Look at how red that star is. Oh, I know, my pillowcase was soaking wet. Did you just text me? I never use the hand dryer. You know that door makes a lot of noise when it bangs shut, right? I don’t have any idea what time it is. The insects are happy. I can see Orion’s belt now. Can you imagine coming out here before the road was paved? I don’t know if those people are just getting up or if they never even went to sleep. The river’s gonna feel good tomorrow. Why do you have that rubber band around your wrist? It is not possible to drink enough water. Is your dog dreaming in his sleep?
Man, where’d you find all that kindling? If you saw Orion’s belt that high above the horizon in the middle of September it had to be two a.m. Yeah, I had to wear ear plugs. Can kayaks leave a wake? Something absconded with the chips last night. What’s this spongy stuff? That guy slept in his van. I dreamt about box fans. What time are they picking us up? You can’t use that kind of pen on these notebooks. If it rains on your birthday that’s good luck, right? Those look like chigger bites to me. Almost nobody was wearing a mask. If you saw a reddish star that bright it was probably just Mars. It’ll go back up eventually. That fire’s going good now. Of course I brushed my teeth. Did you hear those ducks going at it in the middle of the night? Well, I’m supposed to wear a biteguard. It was worse inside the tent, believe me. I gargle if I can. Dogs actually shed a lot this time of the year. The whole thing was so stupid. Is he just going to keep going back and forth like that? Oh, that’s a cute mask. It’s amazing those things float. I don’t know, I think it’ll be fun. That was definitely an owl. What’s that movie where they all scramble like hell to get ready for the airport? You’re gonna have to get somebody back out here to take some photos. Hey, how easy is it to tear these things in two? Holler if you want a muffin. Did water get in there? Well, I was looking for my headlamp but it was one of those things where I needed my headlamp to find it. I’m in fine fiddle with an hour to spare. Those clouds do look pretty thick over there. I always travel with a couple of little soaps. Eh, I’ll sleep on the river...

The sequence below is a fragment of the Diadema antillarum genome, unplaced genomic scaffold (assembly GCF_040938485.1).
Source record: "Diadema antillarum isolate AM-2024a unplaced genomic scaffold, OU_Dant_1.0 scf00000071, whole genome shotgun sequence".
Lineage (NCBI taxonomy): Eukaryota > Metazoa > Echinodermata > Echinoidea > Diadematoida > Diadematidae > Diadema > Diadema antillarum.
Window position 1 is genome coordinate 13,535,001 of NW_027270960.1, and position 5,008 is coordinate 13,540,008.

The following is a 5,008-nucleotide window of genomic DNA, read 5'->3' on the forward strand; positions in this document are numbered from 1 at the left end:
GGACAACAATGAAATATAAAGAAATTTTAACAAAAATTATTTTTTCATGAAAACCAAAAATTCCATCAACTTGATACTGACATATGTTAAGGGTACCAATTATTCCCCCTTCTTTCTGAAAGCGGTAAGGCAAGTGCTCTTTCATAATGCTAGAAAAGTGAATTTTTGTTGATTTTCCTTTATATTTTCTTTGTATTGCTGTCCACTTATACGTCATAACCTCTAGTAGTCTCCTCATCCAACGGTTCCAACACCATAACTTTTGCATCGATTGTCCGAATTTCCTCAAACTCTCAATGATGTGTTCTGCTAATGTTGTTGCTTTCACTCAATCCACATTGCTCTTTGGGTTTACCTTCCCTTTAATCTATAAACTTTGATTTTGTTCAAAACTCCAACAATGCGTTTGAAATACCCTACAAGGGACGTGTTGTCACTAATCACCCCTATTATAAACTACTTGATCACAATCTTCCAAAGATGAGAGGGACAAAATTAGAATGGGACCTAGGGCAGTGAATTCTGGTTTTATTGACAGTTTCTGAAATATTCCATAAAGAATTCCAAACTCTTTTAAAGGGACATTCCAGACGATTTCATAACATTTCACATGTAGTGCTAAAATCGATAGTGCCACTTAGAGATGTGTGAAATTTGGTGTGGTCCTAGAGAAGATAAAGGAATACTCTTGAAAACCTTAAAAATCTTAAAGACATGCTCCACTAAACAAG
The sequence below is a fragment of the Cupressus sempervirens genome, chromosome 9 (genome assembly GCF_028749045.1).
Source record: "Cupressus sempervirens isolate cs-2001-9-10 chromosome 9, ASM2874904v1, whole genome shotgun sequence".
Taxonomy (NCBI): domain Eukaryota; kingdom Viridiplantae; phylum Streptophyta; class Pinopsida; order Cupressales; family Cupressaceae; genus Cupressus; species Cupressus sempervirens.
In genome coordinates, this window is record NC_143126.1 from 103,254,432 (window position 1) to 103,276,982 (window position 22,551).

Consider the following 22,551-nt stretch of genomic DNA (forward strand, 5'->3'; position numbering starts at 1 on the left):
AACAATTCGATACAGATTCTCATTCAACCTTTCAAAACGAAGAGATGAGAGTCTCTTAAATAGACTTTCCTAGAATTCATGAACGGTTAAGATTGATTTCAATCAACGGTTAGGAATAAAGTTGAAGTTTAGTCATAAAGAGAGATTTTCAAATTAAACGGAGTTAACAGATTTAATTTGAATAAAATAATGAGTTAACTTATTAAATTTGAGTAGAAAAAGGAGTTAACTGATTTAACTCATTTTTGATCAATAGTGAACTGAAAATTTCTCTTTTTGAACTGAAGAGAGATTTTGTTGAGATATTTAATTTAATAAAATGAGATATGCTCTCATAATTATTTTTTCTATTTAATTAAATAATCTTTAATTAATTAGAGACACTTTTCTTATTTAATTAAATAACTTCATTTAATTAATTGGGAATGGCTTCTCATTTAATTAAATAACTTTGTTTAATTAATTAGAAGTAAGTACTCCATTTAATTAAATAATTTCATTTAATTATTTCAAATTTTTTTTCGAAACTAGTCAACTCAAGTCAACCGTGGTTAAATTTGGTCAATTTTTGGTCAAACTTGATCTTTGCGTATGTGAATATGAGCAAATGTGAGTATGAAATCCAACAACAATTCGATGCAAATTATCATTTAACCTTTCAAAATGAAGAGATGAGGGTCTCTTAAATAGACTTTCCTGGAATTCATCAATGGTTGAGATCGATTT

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I deflate into sleep
Letting the air of
There's afternoon sun
When we stride,
When we slumber.
I saw it on the news.
Flies landed all over,
A bug-eyed buzzing
Mist, here to soak up
All of our
When we leave our
Doors open to the
Cool dark night
They make their move
To get in.
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All of the ice machines
In Tucson are empty,
Before they broke
They bade us
We made solid
Will never be forgotten.
They didn't try to
Made no demands.
It's not a strike
When the absence
They just got in.
The next morning the coals were there, buried but lurid, glowing like rare orange gems. Across the distance of a cold night they were still hot despite being abandoned, despite being covered by a heap of fine grey ash as the prior day's fire faded in upon itself. I walked around looking for pieces to add to the fire, to bring it back. I was out at Farm again, waking up chilled from a night in the unheated farmhouse. I was in search of fresh fuel, the arms and legs of trees, fodder for the next go-round. Honey locust, sycamore, cedar. Walnut, hickory, oak. Just-fallen twigs, young limbs, old broken trunks half-rotted away, wet with the promptly melted snow of a Missouri winter. On top of coals prevailing through the wind and dark of night any wood will do...
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Entire poem this way...
Imagine the sound of that comet,
Its tail a contrail split in two,
Dust and fried ice, the Sun
Seething with impotence
As the comet passed it by,